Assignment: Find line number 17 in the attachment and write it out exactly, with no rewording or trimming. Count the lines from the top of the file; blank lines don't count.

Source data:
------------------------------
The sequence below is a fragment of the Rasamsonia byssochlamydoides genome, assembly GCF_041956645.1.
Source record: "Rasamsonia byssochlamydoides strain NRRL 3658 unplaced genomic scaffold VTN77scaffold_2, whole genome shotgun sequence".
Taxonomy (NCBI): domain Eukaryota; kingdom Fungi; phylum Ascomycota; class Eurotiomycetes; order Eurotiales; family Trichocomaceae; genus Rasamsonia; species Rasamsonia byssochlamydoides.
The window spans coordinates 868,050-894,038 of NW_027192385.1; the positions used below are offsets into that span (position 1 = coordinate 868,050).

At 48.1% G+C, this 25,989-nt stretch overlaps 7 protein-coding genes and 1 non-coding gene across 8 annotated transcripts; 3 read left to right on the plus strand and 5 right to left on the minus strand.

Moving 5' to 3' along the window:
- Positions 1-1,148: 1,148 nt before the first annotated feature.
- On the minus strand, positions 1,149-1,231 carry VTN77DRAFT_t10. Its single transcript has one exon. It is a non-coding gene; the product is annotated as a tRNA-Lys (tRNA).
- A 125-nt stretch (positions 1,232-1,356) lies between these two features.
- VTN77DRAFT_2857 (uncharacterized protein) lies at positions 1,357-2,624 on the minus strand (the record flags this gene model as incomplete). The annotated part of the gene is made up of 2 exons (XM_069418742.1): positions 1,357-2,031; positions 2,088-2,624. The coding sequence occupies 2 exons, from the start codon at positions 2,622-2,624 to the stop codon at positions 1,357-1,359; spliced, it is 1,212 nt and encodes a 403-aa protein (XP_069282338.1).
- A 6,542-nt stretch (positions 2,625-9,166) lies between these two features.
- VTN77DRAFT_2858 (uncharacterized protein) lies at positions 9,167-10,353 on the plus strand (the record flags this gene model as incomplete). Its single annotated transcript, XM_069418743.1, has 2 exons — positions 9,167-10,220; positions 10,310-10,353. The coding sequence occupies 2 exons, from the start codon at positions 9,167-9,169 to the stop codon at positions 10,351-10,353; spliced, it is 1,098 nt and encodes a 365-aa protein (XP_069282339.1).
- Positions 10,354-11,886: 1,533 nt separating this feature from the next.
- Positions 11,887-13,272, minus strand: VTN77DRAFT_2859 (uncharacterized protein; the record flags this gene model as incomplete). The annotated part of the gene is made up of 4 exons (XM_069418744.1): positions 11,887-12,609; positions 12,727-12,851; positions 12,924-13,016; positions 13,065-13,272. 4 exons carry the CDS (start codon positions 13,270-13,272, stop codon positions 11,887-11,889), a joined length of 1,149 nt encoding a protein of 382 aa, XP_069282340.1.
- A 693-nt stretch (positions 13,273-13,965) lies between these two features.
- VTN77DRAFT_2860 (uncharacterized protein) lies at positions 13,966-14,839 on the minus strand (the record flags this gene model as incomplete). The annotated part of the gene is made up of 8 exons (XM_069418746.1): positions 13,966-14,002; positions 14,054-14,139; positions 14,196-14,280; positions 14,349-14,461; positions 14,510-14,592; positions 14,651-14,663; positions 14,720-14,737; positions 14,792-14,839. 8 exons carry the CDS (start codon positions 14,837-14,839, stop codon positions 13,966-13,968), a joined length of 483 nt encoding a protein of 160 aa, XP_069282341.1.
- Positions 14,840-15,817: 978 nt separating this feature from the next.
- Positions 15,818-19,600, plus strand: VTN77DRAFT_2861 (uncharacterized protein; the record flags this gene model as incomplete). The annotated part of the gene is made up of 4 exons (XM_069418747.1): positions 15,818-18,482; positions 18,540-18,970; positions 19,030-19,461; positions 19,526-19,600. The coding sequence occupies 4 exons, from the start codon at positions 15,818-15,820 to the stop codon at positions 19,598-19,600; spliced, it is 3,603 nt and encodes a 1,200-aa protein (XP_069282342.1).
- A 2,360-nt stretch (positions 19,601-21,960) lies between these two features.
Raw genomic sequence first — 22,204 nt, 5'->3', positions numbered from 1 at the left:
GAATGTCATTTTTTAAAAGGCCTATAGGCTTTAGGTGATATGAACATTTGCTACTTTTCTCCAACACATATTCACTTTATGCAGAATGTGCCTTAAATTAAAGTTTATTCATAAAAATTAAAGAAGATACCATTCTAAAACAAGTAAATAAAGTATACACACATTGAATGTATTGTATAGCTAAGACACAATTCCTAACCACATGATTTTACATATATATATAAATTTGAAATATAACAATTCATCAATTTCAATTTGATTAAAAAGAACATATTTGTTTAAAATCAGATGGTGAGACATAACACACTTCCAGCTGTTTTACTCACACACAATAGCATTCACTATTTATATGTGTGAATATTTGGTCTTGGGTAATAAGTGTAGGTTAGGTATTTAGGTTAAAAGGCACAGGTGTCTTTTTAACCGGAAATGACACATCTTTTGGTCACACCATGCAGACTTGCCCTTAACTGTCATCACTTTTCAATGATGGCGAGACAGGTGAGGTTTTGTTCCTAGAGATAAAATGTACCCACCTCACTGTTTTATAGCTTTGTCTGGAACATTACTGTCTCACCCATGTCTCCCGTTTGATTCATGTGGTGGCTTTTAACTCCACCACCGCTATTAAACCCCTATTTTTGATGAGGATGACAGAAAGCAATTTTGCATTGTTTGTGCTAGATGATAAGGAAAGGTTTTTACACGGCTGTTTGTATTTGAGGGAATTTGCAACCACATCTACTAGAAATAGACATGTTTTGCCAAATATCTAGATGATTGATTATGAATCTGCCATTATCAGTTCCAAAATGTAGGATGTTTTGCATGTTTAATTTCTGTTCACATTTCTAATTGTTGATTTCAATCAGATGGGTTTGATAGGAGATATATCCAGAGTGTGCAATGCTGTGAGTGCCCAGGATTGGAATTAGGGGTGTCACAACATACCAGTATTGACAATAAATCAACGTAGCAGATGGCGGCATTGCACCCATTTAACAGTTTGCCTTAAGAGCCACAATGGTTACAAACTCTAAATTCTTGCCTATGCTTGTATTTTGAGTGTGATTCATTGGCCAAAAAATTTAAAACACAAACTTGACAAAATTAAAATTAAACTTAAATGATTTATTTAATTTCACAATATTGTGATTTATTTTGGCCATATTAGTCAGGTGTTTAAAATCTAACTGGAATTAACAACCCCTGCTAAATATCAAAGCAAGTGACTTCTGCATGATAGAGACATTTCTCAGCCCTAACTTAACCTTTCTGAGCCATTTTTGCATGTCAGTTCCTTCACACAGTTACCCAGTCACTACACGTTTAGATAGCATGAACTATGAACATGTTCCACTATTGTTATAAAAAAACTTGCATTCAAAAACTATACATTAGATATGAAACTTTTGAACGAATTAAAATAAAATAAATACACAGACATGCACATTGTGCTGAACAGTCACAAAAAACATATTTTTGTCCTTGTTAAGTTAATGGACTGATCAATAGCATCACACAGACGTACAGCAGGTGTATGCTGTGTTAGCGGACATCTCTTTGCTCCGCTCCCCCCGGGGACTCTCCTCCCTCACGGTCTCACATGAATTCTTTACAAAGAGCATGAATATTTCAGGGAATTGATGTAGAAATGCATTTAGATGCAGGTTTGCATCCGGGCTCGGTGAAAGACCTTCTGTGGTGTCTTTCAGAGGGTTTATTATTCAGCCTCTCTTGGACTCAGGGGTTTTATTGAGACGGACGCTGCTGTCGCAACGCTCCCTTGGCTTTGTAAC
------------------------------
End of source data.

- Positions 14,840-15,817: 978 nt separating this feature from the next.